Notice that for an array you are not using the @ prefix but rather the $ to denote a scalar, which is the type returned when accessing any element of an array. Accessing the elements of an array reference, a hash, and a hash reference follows a similar syntax:

# to access an element of an array reference
my $element = ${$array_ref}[0];


# to access an element of a hash
my $element = $hash{0};


# to access an element of a hash reference
my $element = $hash_ref->{0};

[Sep 16, 2019] Perl For Dummies Cheat Sheet

Sep 16, 2019 | www.dummies.com

From Perl For Dummies, 4th Edition

By Paul Hoffman

Perl enables you to write powerful programs right from the start, whether you're a programming novice or expert. Perl offers the standard programming tools -- comparison operators, pattern-matching quantifiers, list functions -- and has shortcuts for inputting character ranges. Perl also offers file tests so you can find what you want fast.

The Most Useful File Tests in Perl

Programming with Perl is fairly straightforward, which runs to the letters you use for file tests. For example, r tests whether a file can be r ead, and T looks for a t ext file. Here are most useful file tests in Perl:

Test Description
-e File exists.
-r File can be read.
-w File can be written to.
-z File is exactly zero bytes long.
-d Named item is a directory, not a file.
-T File is a text file. (The first chunk of a file is examined,
and it's a text file if fewer than 30 percent or so of the
characters are nonprintable.)
-B File is a binary file. (This is the exact opposite of the -T
test -- it's a binary file if more than 30 percent or so
of the characters are nonprintable.)
-s Size of the file in bytes.
-C Creation age of file.
-A Access age of file.
-M Modification age of file.
Special Characters in Perl

Like any programming language, Perl uses special commands for special characters, such as backspaces or vertical tabs. So, if you need to program in a bell or a beep or just a carriage return, check the following table for the character that will produce it:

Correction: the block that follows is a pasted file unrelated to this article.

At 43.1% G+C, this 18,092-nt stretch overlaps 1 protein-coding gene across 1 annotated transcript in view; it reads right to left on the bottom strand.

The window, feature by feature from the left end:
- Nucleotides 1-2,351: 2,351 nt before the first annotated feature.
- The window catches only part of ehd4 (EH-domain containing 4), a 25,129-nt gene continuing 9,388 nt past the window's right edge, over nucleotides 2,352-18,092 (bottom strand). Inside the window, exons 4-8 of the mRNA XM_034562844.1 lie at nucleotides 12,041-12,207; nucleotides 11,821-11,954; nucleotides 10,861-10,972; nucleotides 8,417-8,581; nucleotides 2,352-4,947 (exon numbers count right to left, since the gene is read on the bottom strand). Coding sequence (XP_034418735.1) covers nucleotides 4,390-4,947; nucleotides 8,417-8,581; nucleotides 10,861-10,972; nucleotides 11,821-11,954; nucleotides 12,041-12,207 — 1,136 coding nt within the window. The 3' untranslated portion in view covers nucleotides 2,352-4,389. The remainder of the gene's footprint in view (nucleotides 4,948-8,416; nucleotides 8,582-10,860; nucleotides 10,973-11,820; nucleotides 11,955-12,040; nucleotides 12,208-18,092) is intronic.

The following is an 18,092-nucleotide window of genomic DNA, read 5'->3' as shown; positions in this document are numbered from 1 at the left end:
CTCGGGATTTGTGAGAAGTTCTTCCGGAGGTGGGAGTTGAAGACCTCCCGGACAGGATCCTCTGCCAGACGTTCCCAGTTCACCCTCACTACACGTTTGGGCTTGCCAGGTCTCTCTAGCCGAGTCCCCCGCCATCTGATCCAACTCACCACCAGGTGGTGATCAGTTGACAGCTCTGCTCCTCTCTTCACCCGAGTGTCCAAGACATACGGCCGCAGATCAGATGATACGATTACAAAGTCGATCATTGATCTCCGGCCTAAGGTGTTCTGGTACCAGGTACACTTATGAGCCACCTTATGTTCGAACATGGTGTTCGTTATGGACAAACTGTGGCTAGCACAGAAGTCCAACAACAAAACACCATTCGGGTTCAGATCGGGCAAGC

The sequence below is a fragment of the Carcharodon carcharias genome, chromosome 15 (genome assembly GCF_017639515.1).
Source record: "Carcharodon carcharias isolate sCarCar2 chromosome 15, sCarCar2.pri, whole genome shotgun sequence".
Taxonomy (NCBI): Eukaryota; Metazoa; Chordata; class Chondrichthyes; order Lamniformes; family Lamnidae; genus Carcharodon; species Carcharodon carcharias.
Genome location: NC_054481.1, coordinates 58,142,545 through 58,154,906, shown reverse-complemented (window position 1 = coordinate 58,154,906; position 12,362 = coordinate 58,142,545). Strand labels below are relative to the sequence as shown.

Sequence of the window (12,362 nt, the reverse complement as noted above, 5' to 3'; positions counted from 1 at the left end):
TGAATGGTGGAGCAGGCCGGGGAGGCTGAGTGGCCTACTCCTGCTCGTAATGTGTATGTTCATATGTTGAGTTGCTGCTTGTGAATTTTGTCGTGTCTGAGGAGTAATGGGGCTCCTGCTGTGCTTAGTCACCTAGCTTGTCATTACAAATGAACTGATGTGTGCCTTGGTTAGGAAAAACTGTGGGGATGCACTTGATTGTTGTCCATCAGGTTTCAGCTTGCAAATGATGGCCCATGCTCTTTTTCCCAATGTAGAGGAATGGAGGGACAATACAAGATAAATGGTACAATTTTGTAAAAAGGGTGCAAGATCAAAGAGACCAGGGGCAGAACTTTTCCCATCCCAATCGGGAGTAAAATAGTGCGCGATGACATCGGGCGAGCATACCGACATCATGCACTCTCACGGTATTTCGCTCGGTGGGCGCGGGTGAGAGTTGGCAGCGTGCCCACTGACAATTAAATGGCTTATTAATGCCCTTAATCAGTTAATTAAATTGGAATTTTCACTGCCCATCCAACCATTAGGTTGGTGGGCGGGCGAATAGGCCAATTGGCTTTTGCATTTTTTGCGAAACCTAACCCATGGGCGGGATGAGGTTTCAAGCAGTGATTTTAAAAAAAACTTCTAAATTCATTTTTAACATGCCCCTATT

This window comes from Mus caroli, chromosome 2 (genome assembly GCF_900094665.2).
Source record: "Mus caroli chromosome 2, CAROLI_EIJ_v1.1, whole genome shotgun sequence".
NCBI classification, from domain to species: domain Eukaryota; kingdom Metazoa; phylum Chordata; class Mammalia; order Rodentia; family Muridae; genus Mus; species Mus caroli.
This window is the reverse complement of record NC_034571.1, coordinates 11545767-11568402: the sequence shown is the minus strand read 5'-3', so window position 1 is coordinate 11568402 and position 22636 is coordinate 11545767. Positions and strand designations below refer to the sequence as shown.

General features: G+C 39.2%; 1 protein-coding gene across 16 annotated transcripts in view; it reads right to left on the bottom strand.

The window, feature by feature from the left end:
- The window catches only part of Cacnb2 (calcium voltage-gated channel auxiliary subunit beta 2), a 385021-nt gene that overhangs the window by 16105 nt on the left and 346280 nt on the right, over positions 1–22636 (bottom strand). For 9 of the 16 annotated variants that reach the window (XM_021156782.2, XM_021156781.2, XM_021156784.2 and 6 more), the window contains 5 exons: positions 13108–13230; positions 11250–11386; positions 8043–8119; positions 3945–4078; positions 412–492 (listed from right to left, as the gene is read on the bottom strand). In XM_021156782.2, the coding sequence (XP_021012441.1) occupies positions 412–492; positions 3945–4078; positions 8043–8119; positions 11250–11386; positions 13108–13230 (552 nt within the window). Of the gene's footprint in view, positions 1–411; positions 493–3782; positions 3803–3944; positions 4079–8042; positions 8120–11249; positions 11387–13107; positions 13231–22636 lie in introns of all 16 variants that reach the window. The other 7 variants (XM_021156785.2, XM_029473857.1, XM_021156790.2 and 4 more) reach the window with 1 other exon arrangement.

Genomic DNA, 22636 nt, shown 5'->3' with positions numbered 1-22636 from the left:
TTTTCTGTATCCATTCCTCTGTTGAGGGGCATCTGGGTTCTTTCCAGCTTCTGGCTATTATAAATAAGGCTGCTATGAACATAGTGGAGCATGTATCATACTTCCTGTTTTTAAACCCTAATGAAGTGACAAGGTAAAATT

Character Meaning
n Newline
r Carriage return
t Tab character
f Formfeed character
b Backspace character
v Vertical tab
a Bell or beep
e Escape character
Perl True-False Comparison Operators

When you're programming with Perl -- or any other language -- you use comparison operators all the time. The following table shows the common comparisons for Perl in both math and string form:

Comparison Math String
Equal to == eq
Not equal to != ne
Less than < lt
Greater than > gt
Less than or equal to <= le
Greater than or equal to >= ge
Common List Functions in Perl

Perl was originally designed to help process reports more easily. Reports often contain lists, and you may want to use Perl to perform certain functions within a list. The following table shows you common list functions, their splice equivalents, and explains what the function does:

Function splice Equivalent What It Does
push (@r, @s) splice(@r, $#r+1,0, @s) Adds to the right of the list
pop (@r) splice(@r, $#r, 1) Removes from the right of the list
shift (@r) splice(@r, 0, 1) Removes from the left of the list
unshift (@r, @s) splice(@r, 0, 0,@s) Adds to the left of the list
Shortcuts for Character Ranges in Perl

You're programming along in Perl and want to use a code shortcut to represent anything from a number to a non-number to any letter or number. You're in luck, because the following table gives you the code, shows you what it's a shortcut for, and describes it.

Code Replaces Description
d [0..9] Any digit
w [a-zA-Z_0-9] Any alphanumeric character
s [ tnrf] A whitespace character
D ^[0..9] Any non-digit
W ^[a-zA-Z_0-9] Any non-alphanumeric character
S ^[ tnrf] A non-whitespace character
Perl Pattern-Matching Quantifiers

Perl enables you to use common symbols to instruct the program you're writing to match data once, never, or up to a certain number of times. The following table shows you which symbol to use to get the match you want:

Symbol Meaning
+ Match 1 or more times
* Match 0 or more times
? Match 0 or 1 time
{n} Match exactly n times
{n,} Match at least n times
{n,m} Match at least n, but not more than m, times (these values must
be less than 65,536)

[Sep 10, 2019] Perl Multidimensional Array

Sep 10, 2019 | www.javatpoint.com

The multi dimensional array is represented in the form of rows and columns, also called Matrix.

They can not hold arrays or hashes, they can only hold scalar values. They can contain references to another arrays or hashes.


Perl Multidimensional Array Matrix Example

Here, we are printing a 3 dimensional matrix by combining three different arrays arr1 , arr2 and arr3 . These three arrays are merged to make a matrix array final .

Two for loops are used with two control variables $i and $j .

  1. ## Declaring arrays
  2. my @arr1 = qw(0 10 0);
  3. my @arr2 = qw(0 0 20);
  4. my@arr3 = qw(30 0 0);
  5. ## Merging all the single dimensional arrays
  6. my @final = (\@arr1, \@arr2, \@arr3);
  7. print "Print Using Array Index\n" ;
  8. for (my $i = 0; $i <= $#final; $i ++){
  9. # $#final gives highest index from the array